You don’t mess with the Johnnie Walker brand name casually, so we expect greatness, and boy, do we get it here. This has a dusty, smoky nose with dried apricot and grape, and the whisky is gossamer-soft on the palate, with sweet pear and honey evolving on top of an oaky rich heart before a tidal wave of pepper and peat, and a delightful spice smoke and oak conclusion. Magnificent. —Dominic Roskrow

Advanced Whisky Advocate magazine rating: 94

#4: Sazerac 18 year old (bottled Fall 2012), 45%, $70

A perennial classic. Not aggressively bold like its younger sibling (Thomas H. Handy), but this is a rye of distinction and class. Still quite vibrant for its age, with plenty of spice (cinnamon, soft evergreen, vanilla, hint of nutmeg) softened and balanced by sweet notes (caramel, toffee), glazed citrus, and dried oak on the finish. This remains the benchmark for what a mature rye whiskey should taste like. —John Hansell

Advanced Whisky Advocate magazine rating: 95

#3: William Larue Weller, 61.7%, $70

The key to bourbons that use wheat instead of rye (like this Weller), is to get the right amount of wood influence to balance the sweet notes and add depth. This whiskey does a great job of it. Notes of dark fruit (blackberry, plum, blueberry), layered sweetness (maple syrup, toffee, caramel), and dried spice (cinnamon, vanilla). Soft, pleasant finish. —John Hansell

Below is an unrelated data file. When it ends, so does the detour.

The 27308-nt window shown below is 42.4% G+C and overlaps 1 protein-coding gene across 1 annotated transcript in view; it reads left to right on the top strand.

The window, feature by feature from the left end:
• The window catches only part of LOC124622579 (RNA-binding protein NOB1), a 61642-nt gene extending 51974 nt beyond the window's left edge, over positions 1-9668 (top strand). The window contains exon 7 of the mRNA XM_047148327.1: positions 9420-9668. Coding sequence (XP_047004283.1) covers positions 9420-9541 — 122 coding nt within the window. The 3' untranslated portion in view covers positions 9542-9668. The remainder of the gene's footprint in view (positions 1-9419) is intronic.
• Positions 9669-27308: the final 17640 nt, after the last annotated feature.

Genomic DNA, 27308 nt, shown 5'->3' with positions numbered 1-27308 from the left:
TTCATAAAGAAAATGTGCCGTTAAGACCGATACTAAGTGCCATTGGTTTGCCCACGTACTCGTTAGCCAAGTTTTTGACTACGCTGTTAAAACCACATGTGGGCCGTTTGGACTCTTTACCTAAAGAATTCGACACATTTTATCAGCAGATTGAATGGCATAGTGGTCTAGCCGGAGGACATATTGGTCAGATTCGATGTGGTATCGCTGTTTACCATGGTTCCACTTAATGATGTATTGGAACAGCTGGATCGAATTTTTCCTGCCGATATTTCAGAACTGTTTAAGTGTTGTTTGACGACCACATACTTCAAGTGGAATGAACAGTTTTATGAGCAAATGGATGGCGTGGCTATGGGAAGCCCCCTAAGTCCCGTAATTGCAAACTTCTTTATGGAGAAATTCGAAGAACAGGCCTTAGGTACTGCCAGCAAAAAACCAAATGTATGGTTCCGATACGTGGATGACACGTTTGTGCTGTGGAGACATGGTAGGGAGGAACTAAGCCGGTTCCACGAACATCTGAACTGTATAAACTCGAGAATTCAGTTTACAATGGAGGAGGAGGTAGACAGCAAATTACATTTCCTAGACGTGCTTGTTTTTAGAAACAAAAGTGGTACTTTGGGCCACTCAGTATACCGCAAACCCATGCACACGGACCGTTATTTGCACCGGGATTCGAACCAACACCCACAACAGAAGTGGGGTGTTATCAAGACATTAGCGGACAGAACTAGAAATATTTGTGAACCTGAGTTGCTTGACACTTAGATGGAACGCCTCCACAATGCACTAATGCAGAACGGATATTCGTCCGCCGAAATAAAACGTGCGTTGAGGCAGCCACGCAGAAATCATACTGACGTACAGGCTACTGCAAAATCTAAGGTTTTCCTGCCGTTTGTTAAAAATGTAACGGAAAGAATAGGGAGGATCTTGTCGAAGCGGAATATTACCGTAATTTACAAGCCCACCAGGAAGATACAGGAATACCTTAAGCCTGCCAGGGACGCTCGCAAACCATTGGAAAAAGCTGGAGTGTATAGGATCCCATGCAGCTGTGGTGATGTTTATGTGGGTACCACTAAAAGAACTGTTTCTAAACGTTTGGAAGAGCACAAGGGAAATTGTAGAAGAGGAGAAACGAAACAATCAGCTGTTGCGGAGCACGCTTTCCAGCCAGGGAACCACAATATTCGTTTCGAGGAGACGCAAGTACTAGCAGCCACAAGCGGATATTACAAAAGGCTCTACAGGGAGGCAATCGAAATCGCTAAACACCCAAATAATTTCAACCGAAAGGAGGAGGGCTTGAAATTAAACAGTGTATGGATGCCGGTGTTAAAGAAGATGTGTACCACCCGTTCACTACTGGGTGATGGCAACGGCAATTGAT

Advanced Whisky Advocate magazine rating: 95

#2: George T. Stagg, 71.4%, $70

Another excellent Stagg, and considering its alcohol level, it’s also a good value if you can get it at this price. Notes of toffee, pot still rum, nougat, dates, tobacco, roasted nuts, polished oak, and leather. Great depth and nicely balanced. A masculine bourbon of character and structure.  —John Hansell

Advanced Whisky Advocate magazine rating: 96

# 1: Four Roses 2012 Limited Edition Small Batch, 55.7%, $90

A marriage of four different bourbons, ranging from 11 to 17 years old. This, to me, is benchmark Four Roses: subtly complex, vibrant, yet fully matured, with well-defined flavors of bramble, dry citrus, soft creamy vanilla, caramel, marzipan, allspice, a hint of cinnamon, and subtle cedar-aged cigar tobacco.  Soft, clean, polished oak finish. A very versatile bourbon! Your decision shouldn’t be whether to buy it, but rather how much water to add.  —John Hansell